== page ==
1. The Great Stalacpipe Organ

(Photo from https://www.classicfm.com/)

The Great Stalacpipe Organ was created by the wonderfully named Leland W. Sprinkle in 1956 and is located in an underground cavern in Virginia. It is played by tapping on old stalactites with rubber mallets that are connected to a console that resembles a typical organ. According to one of the more well-known legends surrounding the organ’s creation, Sprinkle had an inspiration after his son smacked his head on a stalactite, which caused the cave to vibrate and emit a low hum.

  1. Sea Organ among weird musical instruments

(Photo from https://www.classicfm.com/)

By employing the rebuilt seafront in Zadar, Croatia as a massive organ, this absurd yet ambitious concept aimed to transform the water into a musician. Visitors swarm to hear the calming noises that are produced as pipes beneath the promenade respond to the breaking waves.

  1. Cello Horn among weird musical instruments

(Photo from https://www.classicfm.com/)

Another title that is self-explanatory in 1936, this hybrid was published in Popular Science Monthly. Instead of a conventional wooden body, the sound produced by bowing the strings emerged through the brass horn, apparently producing a sound midway between strings and brass.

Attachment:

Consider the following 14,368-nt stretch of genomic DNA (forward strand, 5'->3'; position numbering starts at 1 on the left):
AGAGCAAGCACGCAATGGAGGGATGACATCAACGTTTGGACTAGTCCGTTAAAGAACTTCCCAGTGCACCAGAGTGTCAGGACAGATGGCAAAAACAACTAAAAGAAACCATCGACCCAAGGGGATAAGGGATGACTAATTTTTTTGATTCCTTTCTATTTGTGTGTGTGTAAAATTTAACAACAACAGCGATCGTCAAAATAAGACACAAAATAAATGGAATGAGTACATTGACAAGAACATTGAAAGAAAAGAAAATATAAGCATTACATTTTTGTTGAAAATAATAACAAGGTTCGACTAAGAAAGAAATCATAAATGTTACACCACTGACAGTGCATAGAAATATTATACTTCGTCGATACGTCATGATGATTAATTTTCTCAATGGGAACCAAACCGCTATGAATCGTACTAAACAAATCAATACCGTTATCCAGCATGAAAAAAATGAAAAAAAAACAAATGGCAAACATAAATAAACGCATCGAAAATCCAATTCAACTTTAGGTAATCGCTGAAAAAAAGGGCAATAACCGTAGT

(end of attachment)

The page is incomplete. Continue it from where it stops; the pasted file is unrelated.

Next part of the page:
1. Cross-Grainger Kangaroo-Pouch Tone-Tool

(Photo from https://www.classicfm.com/)

This Percy Grainger instrument wins the prize for most creative names. In any case, the Cross-Grainger Kangaroo-Pouch Tone-Tool is a crazy notion. It uses rolls of paper and a number of oscillators to create a sound that is somewhat reminiscent of air-raid sirens.

  1. Singing Ringing Tree

(Photo from https://www.classicfm.com/)

This amazing piece of engineering incorporates elements of art and music. It was finished in 2006 and sits above Burnley, Lancashire. It is comprised of a number of pipes that produce sound as the wind blows across them. And supposedly has a choral sound that is a little dissonant with a range of several octaves. You might assume that they have tuned it.

  1. Cheese Drums  among weird musical instruments

(Photo from https://www.classicfm.com/)

Extremely clear evidence that cheese does not cause nightmares but may keep you awake. This kit, which appears to be made from a good amount of cheese varieties, probably won’t hold up to a lot of percussion; Caerphilly is the best place to use it.

  1. Fluba

(Photo from https://www.classicfm.com/)

The Fluba is exactly what you might expect it to be—a cross between a flugelhorn and a tuba—and was created by renowned tubist and all-around low-end enthusiast Jim Self (with assistance from brass manufacturer Robb Stewart). Therefore, it is the size of a tuba flugelhorn which is quite self-explanatory.

  1. Theremin among weird musical instruments

(Photo from https://www.classicfm.com/)

The grandfather of odd instruments is Theremin. It is one of the first instances of electronics being employed only for musical purposes. The Leon Theremin (excellent name) is notable for this one due to its creepy tone, contact-free playing style, and use in science fiction films. It was prominently featured in Bernard Herrmann’s score for The Day the Earth Stood Still as well as Miklós Rózsa’s scores for Spellbound and The Lost Weekend.

Hence, this is the list of 14 weird instruments which are unusual and bizarre at the same time. Most of people reading this blog should have came across them for the first time. Visit our site for more such amazing enterprises.